World Animal Protection tiger sweater

€69,95

€20 per item will be donated to World Animal Protection to help tigers and lions like Tayla. This will help to free animals kept in captivity. Scroll down to read Yayla's story.

This is a pre-order item and will be sent within 3 weeks, together with any other items you may ordered.

Off shoulder sweater with unisex and oversized fit
Proudly produced in Bangladesh
85% organic cotton + 15% recycled polyester

garment care

Cold machine wash (30°C)
Do not tumble dry
Iron hot (avoid graphic)

Tayla the tiger

Tayla is a symbol for all the tigers and lions held in captivity for the entertainment sector. In Thailand alone, some 1,500 tigers are held in captivity for entertainment of tourists. That's half of all the wild tigers in the world. Young cubs are taken away from their mother after only 2 weeks after birth and put in cages or chains. Tourists then can take a selfie with these tigers, or pet and cuddle them. That may seem like fun, but what many people don't know is that these animals are being mistreated, beaten, starved or locked up to ensure that they obey. Hundreds of times a day they are touched by tourists, which causes enormous stress for these animals. They live in small concrete cages, sometimes even with hardly any water or food.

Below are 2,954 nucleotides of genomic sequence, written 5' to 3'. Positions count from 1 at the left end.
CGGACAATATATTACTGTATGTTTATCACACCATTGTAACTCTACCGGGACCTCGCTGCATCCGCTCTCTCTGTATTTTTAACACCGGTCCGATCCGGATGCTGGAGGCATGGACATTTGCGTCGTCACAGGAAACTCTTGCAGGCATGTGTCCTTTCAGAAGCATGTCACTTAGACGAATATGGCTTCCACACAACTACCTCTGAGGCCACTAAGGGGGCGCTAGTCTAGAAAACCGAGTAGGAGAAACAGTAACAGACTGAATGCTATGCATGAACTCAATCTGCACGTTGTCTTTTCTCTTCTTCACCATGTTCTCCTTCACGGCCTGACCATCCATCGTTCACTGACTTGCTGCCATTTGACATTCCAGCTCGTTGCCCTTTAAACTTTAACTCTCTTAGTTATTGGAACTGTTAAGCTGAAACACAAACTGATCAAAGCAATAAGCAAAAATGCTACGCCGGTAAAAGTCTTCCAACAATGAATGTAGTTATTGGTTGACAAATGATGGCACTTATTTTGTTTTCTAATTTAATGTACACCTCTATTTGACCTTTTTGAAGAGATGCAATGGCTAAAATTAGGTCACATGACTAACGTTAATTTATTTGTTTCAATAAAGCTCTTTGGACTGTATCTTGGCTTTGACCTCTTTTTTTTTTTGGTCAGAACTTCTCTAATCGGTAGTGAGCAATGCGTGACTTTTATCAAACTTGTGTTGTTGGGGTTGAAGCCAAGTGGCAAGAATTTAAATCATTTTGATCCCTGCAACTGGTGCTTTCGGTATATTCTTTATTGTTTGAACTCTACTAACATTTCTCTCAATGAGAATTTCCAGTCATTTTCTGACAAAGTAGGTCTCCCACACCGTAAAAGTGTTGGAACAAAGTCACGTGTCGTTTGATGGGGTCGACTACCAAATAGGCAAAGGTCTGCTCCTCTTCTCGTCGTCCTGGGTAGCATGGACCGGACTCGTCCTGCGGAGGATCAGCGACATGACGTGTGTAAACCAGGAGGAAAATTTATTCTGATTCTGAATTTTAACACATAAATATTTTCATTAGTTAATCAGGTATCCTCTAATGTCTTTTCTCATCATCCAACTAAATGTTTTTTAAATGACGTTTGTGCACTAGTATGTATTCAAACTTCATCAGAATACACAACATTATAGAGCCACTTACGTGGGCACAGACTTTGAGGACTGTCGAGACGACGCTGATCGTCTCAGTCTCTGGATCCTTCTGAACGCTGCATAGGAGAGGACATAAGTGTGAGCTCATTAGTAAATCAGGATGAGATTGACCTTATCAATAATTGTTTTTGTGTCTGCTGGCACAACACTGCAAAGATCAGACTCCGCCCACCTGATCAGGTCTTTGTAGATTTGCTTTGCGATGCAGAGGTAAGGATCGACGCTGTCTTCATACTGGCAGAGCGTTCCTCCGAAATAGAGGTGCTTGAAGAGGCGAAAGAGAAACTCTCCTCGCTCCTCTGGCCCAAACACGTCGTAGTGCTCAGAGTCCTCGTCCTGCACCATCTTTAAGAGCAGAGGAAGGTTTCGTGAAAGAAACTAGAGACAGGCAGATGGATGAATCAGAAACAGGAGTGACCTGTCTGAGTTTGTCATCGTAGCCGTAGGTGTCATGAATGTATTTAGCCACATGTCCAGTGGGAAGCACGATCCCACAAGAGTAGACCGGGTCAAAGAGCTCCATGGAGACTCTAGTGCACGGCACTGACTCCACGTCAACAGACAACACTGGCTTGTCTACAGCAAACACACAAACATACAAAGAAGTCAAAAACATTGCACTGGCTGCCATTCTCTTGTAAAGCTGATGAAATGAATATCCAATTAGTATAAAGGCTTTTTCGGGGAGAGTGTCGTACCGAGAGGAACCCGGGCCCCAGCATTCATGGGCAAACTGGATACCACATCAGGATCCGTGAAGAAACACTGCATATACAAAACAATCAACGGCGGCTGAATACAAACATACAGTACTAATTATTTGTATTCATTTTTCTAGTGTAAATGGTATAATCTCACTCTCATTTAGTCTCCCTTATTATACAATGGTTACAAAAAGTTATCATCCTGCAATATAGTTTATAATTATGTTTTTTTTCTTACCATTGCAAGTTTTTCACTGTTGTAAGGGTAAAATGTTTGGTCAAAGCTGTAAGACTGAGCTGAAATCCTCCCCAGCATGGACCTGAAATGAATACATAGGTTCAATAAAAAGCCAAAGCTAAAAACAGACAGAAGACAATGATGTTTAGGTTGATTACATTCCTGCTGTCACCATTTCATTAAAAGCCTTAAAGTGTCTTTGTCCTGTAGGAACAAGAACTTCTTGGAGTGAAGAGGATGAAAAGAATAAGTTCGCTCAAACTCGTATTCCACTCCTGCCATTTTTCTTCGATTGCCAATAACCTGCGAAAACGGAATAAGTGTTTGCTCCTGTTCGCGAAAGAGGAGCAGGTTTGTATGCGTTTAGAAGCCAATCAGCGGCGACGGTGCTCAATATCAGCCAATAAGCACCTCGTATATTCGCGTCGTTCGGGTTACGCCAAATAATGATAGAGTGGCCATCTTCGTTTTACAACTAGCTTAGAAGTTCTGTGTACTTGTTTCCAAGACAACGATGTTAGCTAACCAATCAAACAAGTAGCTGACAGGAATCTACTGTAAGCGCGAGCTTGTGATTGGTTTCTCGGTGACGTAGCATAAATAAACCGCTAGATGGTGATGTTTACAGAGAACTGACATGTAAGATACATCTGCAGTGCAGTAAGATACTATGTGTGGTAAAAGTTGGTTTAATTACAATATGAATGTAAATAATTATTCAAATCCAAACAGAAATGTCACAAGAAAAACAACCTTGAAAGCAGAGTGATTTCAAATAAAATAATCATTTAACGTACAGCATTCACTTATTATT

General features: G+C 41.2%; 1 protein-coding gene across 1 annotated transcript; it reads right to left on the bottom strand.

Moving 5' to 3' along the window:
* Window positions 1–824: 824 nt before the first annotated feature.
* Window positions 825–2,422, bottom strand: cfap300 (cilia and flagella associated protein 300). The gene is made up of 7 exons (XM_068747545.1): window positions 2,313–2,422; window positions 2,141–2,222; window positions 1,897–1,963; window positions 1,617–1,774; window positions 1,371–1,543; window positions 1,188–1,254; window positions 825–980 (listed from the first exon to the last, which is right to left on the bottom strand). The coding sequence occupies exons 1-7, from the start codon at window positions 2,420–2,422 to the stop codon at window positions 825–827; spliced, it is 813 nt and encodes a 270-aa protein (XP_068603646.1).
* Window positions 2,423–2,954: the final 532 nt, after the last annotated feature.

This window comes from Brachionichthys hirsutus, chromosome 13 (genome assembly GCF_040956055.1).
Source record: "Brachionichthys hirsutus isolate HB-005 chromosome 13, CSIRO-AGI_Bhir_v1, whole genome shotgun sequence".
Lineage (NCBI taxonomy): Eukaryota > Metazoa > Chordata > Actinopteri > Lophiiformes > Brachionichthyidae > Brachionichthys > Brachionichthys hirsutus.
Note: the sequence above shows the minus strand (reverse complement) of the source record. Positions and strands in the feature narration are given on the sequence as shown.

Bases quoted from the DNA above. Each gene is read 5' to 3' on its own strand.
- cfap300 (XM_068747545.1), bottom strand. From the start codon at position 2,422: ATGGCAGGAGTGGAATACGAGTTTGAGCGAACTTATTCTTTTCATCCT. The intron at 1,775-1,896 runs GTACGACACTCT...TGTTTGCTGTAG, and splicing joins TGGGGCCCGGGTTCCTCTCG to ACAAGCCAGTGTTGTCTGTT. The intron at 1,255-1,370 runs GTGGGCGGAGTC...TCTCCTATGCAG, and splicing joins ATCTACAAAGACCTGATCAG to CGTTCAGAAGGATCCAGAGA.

But not only in the tourism industry tigers and other big cats are exploited. Especially in Africa and Asia there is a high demand for 'traditional medicine', made from big cats. Tigers and lions are locked up all their lives to end up as a pill or drink. However, there is no evidence for the effectiveness of these medicine. Yet hundreds of lions and tigers are kept in small, bare cages and in some cases are given only the minimal care to stay alive. With depressed and stressed animals as a result.

While a ban on captive breeding from Thai authorities would be a significant step towards ending the suffering of tigers, we can all do our part for tigers. Remember, if a tiger is performing tricks or is allowing you to take a selfie with them at an attraction, they have suffered abuse. Be a responsible tourist and walk away. Tigers are wildlife – not entertainers or medicine. Let’s end the cycle of suffering and make this the last generation of tigers bred into a lifetime of abuse.